Auburn creating ordinance to restrict short-term housing rentals

Two women walk past apartments on Wright Street, near Toomer’s Corner in Auburn on Thursday. The city of Auburn is looking to create an ordinance that may restrict short-term housing rentals, such as AirBnB, in certain areas.

The city of Auburn has recently been dealing with an issue in which there is no precedent – restricting short-term residential housing rentals throughout the city.

A quick search on rental websites such as and, sites that allow occupants of a residence to rent out portions of that residence, pulls up several hundred short-term rental options in Auburn and the city has been working on dealing with the logistics of these rentals.

The city offers information to citizens through press releases and additional methods to discourage short-term housing rentals with information on the city’s unrelated occupancy ordinance, lodging taxes and how leasing ones primary home could negatively affect their homestead exemption status with Lee County, but the city of Auburn does not currently have an ordinance that specifically addresses short-term rentals.

Auburn City Manager Jim Buston said the city is in the process of creating an ordinance to address short-term rentals and has been reviewing ordinances in similar cities.

“We’ve been getting sample ordinances from places like Charlottesville, Tuscaloosa, from other communities that have large universities as part of their community, and we’re trying to see how we can come up with something that is fair to everyone, fair to those people that don’t want short-term rentals in their community, and those people who do want to have short-term rentals in their community,” Buston said. “So, right now, it’s very complicated for us to enforce. We don’t really have a good mechanism to enforce this.”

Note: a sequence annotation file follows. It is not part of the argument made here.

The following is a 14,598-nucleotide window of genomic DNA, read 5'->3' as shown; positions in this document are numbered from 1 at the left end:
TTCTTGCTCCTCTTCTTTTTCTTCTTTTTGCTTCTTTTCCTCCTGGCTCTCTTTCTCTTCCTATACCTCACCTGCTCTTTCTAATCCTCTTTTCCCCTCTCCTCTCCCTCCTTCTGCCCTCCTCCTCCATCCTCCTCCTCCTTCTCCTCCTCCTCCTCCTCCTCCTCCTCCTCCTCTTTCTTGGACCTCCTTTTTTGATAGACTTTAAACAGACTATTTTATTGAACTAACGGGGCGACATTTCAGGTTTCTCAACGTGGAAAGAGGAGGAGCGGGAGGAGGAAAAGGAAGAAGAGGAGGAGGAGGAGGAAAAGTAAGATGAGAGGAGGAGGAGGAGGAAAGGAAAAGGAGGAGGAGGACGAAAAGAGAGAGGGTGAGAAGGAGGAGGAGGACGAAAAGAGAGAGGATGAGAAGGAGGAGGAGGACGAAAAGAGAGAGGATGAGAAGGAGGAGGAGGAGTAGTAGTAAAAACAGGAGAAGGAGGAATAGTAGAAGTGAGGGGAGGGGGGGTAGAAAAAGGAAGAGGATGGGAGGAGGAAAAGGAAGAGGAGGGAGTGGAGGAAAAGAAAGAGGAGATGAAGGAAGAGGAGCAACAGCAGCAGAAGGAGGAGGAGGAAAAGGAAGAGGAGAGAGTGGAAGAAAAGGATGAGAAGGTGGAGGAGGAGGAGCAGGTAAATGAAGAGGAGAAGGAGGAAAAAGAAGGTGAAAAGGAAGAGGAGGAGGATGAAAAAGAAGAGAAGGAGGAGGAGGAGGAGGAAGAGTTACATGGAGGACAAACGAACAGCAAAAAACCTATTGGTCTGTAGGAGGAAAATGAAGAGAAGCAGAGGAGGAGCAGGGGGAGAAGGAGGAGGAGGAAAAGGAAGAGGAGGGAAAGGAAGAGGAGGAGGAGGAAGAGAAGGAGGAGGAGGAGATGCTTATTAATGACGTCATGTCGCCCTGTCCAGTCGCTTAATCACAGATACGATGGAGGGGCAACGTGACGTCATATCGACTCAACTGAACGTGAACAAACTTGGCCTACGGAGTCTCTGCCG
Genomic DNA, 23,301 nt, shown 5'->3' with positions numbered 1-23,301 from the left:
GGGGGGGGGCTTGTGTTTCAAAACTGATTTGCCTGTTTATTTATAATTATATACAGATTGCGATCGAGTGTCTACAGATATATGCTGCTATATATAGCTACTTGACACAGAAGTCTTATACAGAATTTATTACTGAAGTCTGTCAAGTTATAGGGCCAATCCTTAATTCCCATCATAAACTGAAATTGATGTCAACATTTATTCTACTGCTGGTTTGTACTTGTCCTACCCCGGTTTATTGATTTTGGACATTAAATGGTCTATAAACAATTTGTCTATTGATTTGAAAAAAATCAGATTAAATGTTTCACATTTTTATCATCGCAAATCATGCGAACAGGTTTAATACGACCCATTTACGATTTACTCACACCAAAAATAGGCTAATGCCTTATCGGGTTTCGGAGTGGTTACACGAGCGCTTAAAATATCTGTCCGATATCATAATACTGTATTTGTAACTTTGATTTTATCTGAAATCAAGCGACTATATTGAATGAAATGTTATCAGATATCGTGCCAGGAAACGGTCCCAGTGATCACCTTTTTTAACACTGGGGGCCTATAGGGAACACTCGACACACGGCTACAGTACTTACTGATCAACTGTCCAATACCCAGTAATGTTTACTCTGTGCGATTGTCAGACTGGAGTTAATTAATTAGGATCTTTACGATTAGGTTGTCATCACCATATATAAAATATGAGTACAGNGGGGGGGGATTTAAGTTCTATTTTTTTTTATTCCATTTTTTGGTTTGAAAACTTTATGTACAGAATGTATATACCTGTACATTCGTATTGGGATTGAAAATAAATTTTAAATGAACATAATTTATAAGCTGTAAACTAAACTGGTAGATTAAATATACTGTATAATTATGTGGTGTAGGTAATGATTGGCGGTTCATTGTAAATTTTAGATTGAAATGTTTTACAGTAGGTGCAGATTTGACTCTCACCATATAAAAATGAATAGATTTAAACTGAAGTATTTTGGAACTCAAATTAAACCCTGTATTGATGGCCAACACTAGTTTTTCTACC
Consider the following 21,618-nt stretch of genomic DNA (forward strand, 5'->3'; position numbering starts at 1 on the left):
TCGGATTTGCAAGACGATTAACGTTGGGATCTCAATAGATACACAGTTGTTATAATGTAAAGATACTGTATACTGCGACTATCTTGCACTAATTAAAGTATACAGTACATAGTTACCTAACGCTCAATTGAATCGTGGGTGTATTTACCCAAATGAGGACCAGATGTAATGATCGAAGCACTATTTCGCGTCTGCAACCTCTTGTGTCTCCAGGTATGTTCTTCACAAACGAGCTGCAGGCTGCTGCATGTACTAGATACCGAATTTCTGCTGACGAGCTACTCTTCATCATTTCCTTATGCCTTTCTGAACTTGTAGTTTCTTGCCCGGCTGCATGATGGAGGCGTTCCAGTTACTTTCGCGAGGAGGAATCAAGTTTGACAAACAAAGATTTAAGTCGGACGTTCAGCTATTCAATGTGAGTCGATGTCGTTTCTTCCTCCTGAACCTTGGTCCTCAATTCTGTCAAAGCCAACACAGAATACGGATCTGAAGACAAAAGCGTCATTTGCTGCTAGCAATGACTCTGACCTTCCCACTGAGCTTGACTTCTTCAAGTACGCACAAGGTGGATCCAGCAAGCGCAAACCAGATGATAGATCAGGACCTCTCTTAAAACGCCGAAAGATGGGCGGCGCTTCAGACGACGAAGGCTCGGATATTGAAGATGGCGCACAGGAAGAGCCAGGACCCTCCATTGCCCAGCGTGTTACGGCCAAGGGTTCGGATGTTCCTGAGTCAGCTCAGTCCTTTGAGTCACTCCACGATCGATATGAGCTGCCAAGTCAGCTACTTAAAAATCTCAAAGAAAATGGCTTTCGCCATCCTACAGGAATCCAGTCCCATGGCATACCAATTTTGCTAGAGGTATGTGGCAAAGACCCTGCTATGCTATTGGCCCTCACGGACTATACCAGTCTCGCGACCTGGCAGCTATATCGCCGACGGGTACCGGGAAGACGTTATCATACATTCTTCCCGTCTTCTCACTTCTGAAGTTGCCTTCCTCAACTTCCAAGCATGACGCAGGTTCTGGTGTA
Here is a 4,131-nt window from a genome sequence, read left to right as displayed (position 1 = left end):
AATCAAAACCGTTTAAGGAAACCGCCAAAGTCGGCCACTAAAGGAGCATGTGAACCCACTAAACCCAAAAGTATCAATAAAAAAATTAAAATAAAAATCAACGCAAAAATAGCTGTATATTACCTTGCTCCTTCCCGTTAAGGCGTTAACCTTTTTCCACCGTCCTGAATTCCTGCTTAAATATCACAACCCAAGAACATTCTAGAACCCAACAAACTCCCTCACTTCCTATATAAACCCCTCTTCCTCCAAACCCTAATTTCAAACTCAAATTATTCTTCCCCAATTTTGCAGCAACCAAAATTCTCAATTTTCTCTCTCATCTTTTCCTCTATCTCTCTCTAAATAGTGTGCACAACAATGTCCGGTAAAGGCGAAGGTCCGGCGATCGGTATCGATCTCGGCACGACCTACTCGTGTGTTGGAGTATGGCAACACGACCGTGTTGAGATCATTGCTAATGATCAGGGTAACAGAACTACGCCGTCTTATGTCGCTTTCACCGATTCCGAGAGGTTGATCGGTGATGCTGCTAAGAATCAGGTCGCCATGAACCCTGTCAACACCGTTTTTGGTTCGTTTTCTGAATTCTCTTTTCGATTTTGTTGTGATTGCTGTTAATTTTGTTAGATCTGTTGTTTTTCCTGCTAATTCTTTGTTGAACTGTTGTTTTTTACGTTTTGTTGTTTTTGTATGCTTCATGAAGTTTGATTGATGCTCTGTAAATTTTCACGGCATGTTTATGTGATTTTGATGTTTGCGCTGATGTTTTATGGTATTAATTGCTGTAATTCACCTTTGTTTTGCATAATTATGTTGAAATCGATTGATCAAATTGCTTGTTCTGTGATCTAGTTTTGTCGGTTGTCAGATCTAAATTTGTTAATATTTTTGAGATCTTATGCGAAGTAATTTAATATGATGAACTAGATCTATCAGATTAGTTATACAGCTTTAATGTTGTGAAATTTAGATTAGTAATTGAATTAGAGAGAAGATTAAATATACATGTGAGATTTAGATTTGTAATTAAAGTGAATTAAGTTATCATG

The city’s ordinance that focuses on unrelated occupancy, in which no more than two unrelated individuals can live at the same residence, has offered some guidance.

“If you rent to a group of unrelated (occupants) in those zones that are designated as restricted for unrelated, than that is in violation and we can do something about that,” Buston said. “But as long as you are renting to a family or related people, we have no mechanism to say you can’t do that.”

Buston added that the city hopes to have a new ordinance to present to city council within the next six months, but even with a new ordinance the issue may still persist.

“We’ve found from other cities that we’ve talked to that even the ordinances that they’ve done, it’s almost impossible to enforce them,” Buston said. “Tuscaloosa says they just kind of ignore it. Charlottesville said they focus on collecting taxes, not on enforcing the ordinance.”

With a new ordinance there will more than likely still be an option for the city to offer short-term rentals in certain areas.

“At this point, I can’t say that for sure because there are legal issues that we have to look at,” Buston said. ”There are a lot of things that we have to look at.”

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